One of the reasons that I got back into faceting after a many year hiatus was my love of color. I looked over the “new” world of the internet and decided that if I ever wanted to collect gemstones with outstanding color, I would have to cut them myself and tourmaline was the natural choice. I still cut a variety of stones the next five years or so before focusing on tourmaline. The two colors in the color wheel I most wanted in my growing tourmaline collection was a great orange and purple (particularly blue purple). Now I am not talking about golden oranges and reds that have a purple c axis. I mean citrus orange and a fine spinel to amethyst purple. The result of that quest for those colors and the complete color wheel brought forth this collection that I am writing about, to share with you.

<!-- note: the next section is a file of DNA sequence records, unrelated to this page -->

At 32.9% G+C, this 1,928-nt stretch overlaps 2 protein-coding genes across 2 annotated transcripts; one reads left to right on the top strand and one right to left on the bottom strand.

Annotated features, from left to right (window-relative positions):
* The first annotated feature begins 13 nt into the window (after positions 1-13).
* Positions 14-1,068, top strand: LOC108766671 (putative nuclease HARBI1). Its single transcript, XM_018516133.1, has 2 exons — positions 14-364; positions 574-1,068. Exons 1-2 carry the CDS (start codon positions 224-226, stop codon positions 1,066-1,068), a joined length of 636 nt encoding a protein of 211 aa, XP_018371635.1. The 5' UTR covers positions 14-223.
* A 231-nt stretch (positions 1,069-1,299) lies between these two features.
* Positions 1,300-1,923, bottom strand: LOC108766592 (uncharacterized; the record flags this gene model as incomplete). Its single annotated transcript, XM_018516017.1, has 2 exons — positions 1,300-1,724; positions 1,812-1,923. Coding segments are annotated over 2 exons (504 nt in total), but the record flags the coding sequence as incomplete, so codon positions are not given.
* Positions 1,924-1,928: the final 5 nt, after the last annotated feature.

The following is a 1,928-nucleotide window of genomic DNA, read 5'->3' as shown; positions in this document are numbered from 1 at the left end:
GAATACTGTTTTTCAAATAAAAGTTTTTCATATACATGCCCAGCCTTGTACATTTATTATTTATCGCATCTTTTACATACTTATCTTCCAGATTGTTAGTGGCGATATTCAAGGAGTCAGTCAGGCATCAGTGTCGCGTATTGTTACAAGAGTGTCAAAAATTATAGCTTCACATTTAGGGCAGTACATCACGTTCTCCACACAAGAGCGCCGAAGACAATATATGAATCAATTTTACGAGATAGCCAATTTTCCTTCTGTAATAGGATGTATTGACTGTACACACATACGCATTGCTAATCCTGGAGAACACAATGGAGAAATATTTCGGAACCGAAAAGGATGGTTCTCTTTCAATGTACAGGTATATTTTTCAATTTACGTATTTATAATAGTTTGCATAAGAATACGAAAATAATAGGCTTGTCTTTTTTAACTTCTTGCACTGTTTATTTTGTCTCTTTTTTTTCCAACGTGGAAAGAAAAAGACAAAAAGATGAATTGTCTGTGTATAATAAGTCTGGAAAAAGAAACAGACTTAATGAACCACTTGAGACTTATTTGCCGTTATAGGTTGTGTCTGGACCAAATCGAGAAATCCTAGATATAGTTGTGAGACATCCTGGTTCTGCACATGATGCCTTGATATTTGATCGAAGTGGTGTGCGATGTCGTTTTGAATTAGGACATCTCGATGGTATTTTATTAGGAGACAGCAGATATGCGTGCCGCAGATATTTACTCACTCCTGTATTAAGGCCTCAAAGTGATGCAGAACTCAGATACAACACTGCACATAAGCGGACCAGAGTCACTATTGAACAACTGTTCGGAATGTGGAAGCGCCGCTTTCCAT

This clean standard round brilliant cut tourmaline is a nice orange. It is dichroic, but not a golden orange or one that has a brownish cast. Oranges have a tendency to desaturate into brownish orange under many lighting conditions and those stones I would call dravite and are relatively common. This round has an even color because it was cut with the table perpendicular to the c axis ( looking down the end of the pencil-like crystal to see the c axis color). I just check the gemstone to see if it shifted into a pink world, but it seems stable. I have found a number of orange/pinks that change color in my opinion and even some for sale on the inter net. But I have never read an article on this interesting phenomenon. It is one color phenomenon that I would like to investigate with my spectrometer when I get a proper light source for it. The posted stone weighs 2.05 carats